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Tibetan musician releases music video honoring self-immolations

July 22, 2013

July 18, 2013 - A Tibetan singer from the Chinese province of Sichuan has released a song and musical video titled “Patriotic Martyrs” in tribute to Tibetan self-immolations, of which there have been 119 since 2009. The immolations, an increasingly severe problem for Beijing, are a form of political protest against China’s rule over Tibet and its restrictions on political and religious freedoms there.

The song, by singer Jampel, was highlighted and translated into english by the respected Tibet-watcher blog High Peaks Pure Earth.  The blog explains the overt political meaning of the work:

The song “Patriotic Martyrs” is clearly about the self-immolations in Tibet with many references to fire and flames in the lyrics. The line “The courage of Thupten Ngodup” refers to the first Tibetan self-immolator. Thupten Ngodup self-immolated on April 27, 1998 in New Delhi India. , and died two days later. Interestingly, Thupten Ngodup was the only self-immolator to be mentioned by name in the last message of Lama Soepa who self-immolated on January 8, 2012: “To all the six million Tibetans – including those living in exile – I am grateful to Pawo Thupten Ngodup and all other Tibetan heroes who have sacrificed their lives for Tibet and for the reunification of the Tibetan people.”

The word “Pawo” means hero and is a title given to honour Tibetans who have sacrificed their lives. In this context, the title also connotes a martyr. In the song, Jampel specifically mentions both pawo (the male form) and pamo (the female form) but, for the sake of brevity, in our translation we have only used one English word “martyr” to include both the men and the women.

It is indeed difficult to miss the message in lyrics such as, “In the world of patriots ablaze in masses / There is the life of a humble Tibetan / There is the call of a crowd rising up / Be grateful / Be thankful.”

The self-immolations have been controversial within the Tibetan community itself, which extends well beyond the Tibet Autonomous Region into other Chinese provinces and parts of India, where the Tibetan government-in-exile is based. The Dalai Lama, who has struggled for years to negotiate Tibet’s fate directly with Beijing, has called the acts of protest “understandable” and encourages China to investigate what’s causing them but makes a point of not encouraging self-immolations.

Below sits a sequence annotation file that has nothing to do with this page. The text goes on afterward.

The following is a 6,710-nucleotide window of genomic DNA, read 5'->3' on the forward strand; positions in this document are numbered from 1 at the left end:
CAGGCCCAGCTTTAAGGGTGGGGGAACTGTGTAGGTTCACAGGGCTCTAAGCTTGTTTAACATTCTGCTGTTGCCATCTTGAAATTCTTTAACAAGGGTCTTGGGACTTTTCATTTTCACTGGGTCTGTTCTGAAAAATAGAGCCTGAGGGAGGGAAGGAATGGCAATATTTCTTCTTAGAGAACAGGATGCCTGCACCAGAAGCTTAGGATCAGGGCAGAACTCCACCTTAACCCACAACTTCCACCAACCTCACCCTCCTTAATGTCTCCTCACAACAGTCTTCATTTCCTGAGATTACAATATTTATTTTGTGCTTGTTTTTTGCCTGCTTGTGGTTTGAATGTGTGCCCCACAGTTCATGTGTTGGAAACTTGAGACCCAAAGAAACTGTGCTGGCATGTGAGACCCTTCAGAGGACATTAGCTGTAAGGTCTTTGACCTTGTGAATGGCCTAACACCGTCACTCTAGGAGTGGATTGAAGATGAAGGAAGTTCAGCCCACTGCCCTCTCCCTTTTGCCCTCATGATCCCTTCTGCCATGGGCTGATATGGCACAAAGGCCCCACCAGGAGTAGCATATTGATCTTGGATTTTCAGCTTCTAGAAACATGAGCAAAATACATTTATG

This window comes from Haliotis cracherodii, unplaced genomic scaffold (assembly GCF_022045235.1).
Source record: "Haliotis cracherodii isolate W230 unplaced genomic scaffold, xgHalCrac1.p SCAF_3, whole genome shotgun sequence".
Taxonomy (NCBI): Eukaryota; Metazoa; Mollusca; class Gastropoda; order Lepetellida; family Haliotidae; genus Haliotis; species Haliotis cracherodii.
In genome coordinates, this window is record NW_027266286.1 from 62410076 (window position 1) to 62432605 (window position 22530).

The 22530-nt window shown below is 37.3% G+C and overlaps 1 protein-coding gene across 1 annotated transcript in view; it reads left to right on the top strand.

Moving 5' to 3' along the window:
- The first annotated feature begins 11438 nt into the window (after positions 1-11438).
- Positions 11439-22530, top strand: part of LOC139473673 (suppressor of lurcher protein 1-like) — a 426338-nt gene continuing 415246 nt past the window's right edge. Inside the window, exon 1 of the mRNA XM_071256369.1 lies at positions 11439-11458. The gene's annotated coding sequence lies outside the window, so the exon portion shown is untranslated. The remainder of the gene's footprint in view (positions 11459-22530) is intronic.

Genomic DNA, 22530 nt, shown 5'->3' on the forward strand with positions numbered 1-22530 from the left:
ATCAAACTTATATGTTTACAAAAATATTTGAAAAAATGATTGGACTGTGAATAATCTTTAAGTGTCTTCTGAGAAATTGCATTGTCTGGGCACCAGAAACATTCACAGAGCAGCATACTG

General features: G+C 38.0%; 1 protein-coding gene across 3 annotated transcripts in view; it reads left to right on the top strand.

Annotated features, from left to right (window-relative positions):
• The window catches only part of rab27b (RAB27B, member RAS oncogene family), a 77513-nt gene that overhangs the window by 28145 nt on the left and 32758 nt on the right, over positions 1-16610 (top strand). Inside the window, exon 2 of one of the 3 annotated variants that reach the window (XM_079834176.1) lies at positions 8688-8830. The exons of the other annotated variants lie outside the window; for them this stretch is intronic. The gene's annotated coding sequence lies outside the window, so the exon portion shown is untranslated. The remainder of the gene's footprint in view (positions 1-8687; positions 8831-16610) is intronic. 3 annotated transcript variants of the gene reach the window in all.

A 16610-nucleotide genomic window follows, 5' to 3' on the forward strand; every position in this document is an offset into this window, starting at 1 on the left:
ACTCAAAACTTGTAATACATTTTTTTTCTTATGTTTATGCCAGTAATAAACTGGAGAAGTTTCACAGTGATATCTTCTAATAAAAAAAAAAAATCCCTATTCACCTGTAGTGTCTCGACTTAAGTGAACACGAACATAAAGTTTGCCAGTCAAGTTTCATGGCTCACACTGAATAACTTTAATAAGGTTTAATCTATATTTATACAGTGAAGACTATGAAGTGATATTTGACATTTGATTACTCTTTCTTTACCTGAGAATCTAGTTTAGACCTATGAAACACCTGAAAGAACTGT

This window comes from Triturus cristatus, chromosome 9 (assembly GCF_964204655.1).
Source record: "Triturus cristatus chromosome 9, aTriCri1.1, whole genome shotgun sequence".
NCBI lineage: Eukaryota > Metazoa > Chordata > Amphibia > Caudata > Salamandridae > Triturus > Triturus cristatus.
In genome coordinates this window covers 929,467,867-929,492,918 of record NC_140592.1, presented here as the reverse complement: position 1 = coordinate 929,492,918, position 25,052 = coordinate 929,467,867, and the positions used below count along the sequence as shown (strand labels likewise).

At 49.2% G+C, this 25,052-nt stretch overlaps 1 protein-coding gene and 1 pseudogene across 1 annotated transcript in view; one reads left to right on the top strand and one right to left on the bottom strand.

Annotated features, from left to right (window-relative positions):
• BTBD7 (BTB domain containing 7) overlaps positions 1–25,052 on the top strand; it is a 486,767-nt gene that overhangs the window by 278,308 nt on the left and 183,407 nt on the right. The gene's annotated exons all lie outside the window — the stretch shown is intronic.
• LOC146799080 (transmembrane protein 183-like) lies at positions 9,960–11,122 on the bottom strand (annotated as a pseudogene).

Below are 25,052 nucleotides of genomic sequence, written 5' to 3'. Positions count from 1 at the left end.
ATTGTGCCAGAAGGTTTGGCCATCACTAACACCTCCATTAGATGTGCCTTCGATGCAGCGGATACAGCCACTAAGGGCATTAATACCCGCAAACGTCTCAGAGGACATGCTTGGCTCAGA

Jeffrey Bartholet investigated the self-immolations for the New Yorker, trying to answer a question that has puzzled many outsiders: What are they hoping to accomplish, with such costly acts that seem likely to change very little?

On one level, the protests are a form of political theater, designed to attract sympathetic attention to the cause of a free Tibet, but their more immediate aim is harder to pin down. There is little likelihood that Chinese politics will change significantly, or that other countries are prepared to expend much diplomatic energy on the matter. Yet, according to Robert Barnett, the direct of the Modern Tibet Studies Program at Columbia University, the more oblique aspect of the protests is recognizably Tibetan – the self-expression of a people who have long been deprived of the fundamental freedom to organize and express themselves politically. He told me, “It’s a hidden politics – a politics without words, a politics of symbols, a politics of gestures.”

Here, form High Peaks Pure Earth, are the full English-translation lyrics of “Patriotic Martyrs”:

In the world of tears decorously flowing
In the space of fire blazingly burning
There is the soul of a brave man of the grasslands
There is the fate of a powerless humanity
Be grateful
Be thankful
The courage of Thupten Ngodup
The courage of Thupten Ngodup

In the horizon of the life force carried away in the air
In the graveyard of flesh and bone burned in the fire
There is the honor of a patriotic martyr
There is the suffering of a separated people
Be grateful
Be thankful
The courage of Tashi Gyatso
The courage of Tashi Gyatso

In the Snowland of hope of years and months
In the world of patriots ablaze in masses
There is the life of a humble Tibetan
There is the call of a crowd rising up
Be grateful
Be thankful
The patriotic martyrs of Tibet
The patriotic martyrs of Tibet

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